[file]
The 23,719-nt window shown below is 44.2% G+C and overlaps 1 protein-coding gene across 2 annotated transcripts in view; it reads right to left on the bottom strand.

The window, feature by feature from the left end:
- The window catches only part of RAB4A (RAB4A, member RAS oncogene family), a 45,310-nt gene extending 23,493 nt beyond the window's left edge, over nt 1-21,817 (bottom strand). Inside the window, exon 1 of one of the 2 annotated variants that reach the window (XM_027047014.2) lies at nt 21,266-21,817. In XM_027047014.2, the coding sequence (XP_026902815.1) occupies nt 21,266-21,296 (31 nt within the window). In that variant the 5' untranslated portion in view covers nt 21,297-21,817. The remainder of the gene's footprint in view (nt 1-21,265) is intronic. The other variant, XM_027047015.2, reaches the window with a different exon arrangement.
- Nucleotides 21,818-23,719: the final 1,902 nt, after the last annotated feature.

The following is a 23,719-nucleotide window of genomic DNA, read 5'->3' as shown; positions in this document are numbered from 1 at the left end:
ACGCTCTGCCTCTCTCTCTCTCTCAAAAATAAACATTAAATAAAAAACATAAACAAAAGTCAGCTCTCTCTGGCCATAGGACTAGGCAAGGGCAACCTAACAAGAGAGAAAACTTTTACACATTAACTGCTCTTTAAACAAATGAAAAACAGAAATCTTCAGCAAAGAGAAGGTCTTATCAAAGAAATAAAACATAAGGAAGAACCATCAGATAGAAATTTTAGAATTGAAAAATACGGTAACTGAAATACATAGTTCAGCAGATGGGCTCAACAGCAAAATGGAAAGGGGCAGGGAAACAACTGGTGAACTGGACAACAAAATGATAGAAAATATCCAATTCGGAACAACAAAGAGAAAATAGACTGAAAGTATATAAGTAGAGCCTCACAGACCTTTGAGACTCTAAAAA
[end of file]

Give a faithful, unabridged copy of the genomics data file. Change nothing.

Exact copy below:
The 23,719-nt window shown below is 44.2% G+C and overlaps 1 protein-coding gene across 2 annotated transcripts in view; it reads right to left on the bottom strand.

The window, feature by feature from the left end:
- The window catches only part of RAB4A (RAB4A, member RAS oncogene family), a 45,310-nt gene extending 23,493 nt beyond the window's left edge, over nt 1-21,817 (bottom strand). Inside the window, exon 1 of one of the 2 annotated variants that reach the window (XM_027047014.2) lies at nt 21,266-21,817. In XM_027047014.2, the coding sequence (XP_026902815.1) occupies nt 21,266-21,296 (31 nt within the window). In that variant the 5' untranslated portion in view covers nt 21,297-21,817. The remainder of the gene's footprint in view (nt 1-21,265) is intronic. The other variant, XM_027047015.2, reaches the window with a different exon arrangement.
- Nucleotides 21,818-23,719: the final 1,902 nt, after the last annotated feature.

The following is a 23,719-nucleotide window of genomic DNA, read 5'->3' as shown; positions in this document are numbered from 1 at the left end:
ACGCTCTGCCTCTCTCTCTCTCTCAAAAATAAACATTAAATAAAAAACATAAACAAAAGTCAGCTCTCTCTGGCCATAGGACTAGGCAAGGGCAACCTAACAAGAGAGAAAACTTTTACACATTAACTGCTCTTTAAACAAATGAAAAACAGAAATCTTCAGCAAAGAGAAGGTCTTATCAAAGAAATAAAACATAAGGAAGAACCATCAGATAGAAATTTTAGAATTGAAAAATACGGTAACTGAAATACATAGTTCAGCAGATGGGCTCAACAGCAAAATGGAAAGGGGCAGGGAAACAACTGGTGAACTGGACAACAAAATGATAGAAAATATCCAATTCGGAACAACAAAGAGAAAATAGACTGAAAGTATATAAGTAGAGCCTCACAGACCTTTGAGACTCTAAAAA